Perhaps Frank Castorf was in a bad mood when he conceived his production of “Siegfried” for the Bayreuth Festival –or he was just mischievous. In any case, his “Siegfried,” which I watched on Monday, August 24th, succeeded in provoking a thunderstorm of boos from the audience after the curtain closed on the final act. The negative reaction was most likely provoked by several scenes, including the one in which Siegfried guns down Fafner with an AK47, the sex scene between Siegfried and the Forest Bird, the fellatio scene between The Wanderer/Wotan and a prostitute who may have been Erda, and the scene in which the crocodile that eats the Forest Bird.
Well, if that doesn’t have your mind spinning, then you may want to read the rest of this account, which goes into some detail over other oddities of Castorf’s interpretation of “Siegfried.” The heavy hitting started right away with the curtain revealing a Mount Rushmore consisting of Marx, Lenin, Stalin, and Mao instead of Washington, Jefferson, Roosevelt, and Lincoln. Their stone faces definitely anchored the story’s action in a mythical communist landscape. At one point, The Wotan’s and Siegfried's faces are superimposed over Lenin's and Stalin's. That was one of the few nice touches in this production.
In the foreground, below the stern communist forefathers, is an old, beaten up Airstream trailer, which serves as the work station for Mime (Andreas Conrad), who futilely tries create the sword that will kill Fafner, the dragon who sits atop the horde of Rhine gold. His mutterings and sputterings are interrupted by Siegfried (Stefan Vinke) who immediately flings a couple of lawn chairs and camping tables over the disheveled area. Siegfried also brings a bear, which is usually a humorous moment, but the bear in this production is a human being, and after briefly clowning around, the bear/man sets down and smears oil all over his head and upper torso. Later, after he has cleaned up a bit, he enters the trailer and eats and drinks snacks. He also reads books and gets in a bucket-lift that takes him up close to Marx, where he proceeds to clean Marx’s nose with a broom.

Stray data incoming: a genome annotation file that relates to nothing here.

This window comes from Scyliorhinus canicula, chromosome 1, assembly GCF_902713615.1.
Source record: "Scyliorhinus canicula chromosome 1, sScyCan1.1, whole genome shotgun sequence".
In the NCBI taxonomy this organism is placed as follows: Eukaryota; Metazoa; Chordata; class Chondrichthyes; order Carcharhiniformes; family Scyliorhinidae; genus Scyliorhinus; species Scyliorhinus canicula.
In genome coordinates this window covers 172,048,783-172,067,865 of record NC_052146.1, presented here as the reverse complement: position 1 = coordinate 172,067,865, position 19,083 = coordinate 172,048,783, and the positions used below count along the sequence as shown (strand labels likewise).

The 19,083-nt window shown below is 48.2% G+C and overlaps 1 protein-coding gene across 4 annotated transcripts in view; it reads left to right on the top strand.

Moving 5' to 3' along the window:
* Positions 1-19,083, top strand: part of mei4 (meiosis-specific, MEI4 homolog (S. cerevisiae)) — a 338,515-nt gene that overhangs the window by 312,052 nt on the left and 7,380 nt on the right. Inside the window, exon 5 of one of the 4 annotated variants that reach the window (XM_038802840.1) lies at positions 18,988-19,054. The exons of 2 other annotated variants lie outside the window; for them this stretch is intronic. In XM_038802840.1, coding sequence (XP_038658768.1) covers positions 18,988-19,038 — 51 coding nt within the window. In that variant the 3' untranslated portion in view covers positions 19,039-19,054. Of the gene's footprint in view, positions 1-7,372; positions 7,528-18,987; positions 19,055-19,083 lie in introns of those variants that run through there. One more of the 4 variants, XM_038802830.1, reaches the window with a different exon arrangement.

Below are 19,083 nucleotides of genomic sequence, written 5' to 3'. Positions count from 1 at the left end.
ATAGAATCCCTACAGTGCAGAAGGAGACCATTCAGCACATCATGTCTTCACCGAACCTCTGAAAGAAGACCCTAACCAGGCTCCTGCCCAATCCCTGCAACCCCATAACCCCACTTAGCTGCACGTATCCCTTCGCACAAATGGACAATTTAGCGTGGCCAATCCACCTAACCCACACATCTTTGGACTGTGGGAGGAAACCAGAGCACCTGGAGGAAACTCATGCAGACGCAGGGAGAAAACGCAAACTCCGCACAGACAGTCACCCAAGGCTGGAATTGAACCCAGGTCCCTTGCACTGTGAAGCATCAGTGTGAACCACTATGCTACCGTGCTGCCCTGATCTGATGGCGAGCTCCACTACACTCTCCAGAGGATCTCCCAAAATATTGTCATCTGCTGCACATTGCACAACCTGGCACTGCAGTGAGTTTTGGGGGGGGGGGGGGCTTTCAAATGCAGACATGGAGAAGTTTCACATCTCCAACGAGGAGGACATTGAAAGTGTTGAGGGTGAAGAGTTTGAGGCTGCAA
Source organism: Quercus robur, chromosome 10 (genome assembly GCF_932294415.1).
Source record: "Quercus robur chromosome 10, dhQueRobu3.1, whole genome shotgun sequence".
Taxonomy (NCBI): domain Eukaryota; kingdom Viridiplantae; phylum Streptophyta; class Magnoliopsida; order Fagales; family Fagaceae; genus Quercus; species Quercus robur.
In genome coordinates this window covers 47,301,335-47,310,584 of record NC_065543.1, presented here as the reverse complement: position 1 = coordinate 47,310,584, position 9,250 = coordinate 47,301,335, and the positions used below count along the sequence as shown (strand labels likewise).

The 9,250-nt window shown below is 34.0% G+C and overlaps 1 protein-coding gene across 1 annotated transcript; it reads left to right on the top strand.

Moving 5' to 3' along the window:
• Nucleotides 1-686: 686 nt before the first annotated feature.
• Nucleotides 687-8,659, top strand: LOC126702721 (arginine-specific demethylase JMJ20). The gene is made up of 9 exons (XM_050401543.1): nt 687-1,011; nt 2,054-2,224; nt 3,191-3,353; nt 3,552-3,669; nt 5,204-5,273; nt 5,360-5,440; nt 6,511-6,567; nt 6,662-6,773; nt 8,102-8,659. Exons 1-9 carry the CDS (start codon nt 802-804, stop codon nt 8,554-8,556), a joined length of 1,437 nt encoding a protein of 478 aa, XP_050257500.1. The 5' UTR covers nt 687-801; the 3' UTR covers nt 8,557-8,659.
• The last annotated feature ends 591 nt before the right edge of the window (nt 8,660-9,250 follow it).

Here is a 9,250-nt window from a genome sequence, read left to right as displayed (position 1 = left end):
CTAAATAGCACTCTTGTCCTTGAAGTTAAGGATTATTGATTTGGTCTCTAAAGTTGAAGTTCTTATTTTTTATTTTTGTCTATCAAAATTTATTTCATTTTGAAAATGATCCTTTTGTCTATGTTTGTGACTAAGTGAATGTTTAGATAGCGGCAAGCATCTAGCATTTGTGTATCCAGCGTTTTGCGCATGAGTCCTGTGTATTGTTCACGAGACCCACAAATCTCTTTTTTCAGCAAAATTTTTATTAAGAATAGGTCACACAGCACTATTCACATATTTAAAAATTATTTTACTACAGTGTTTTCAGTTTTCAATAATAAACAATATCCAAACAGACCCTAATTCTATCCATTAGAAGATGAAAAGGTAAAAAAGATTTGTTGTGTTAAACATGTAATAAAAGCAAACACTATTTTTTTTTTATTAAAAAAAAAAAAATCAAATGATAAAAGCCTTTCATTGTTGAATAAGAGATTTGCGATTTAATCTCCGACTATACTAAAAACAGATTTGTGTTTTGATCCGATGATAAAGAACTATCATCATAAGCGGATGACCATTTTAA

The Wanderer (Wolfgang Koch) walks next to the trailer while Mime climbs the scaffolding that goes up and around the communist Mt Rushmore. Both men never look at each other. They sing only to the audience, and consequently the tension in the question/answer scene is totally destroyed.
In the second act, a screen shows the upper torso and head of Fafner with his fist raised in a mildly threatening way. Alberich (Albert Dohman) pastes some newspaper pages on the side of the trailer and later polishes Lenin a bit. The stage then rotates to show Alexander Platz, which is a square in the former East Berlin that has a huge TV tower. (The tower is still the tallest building in Germany.)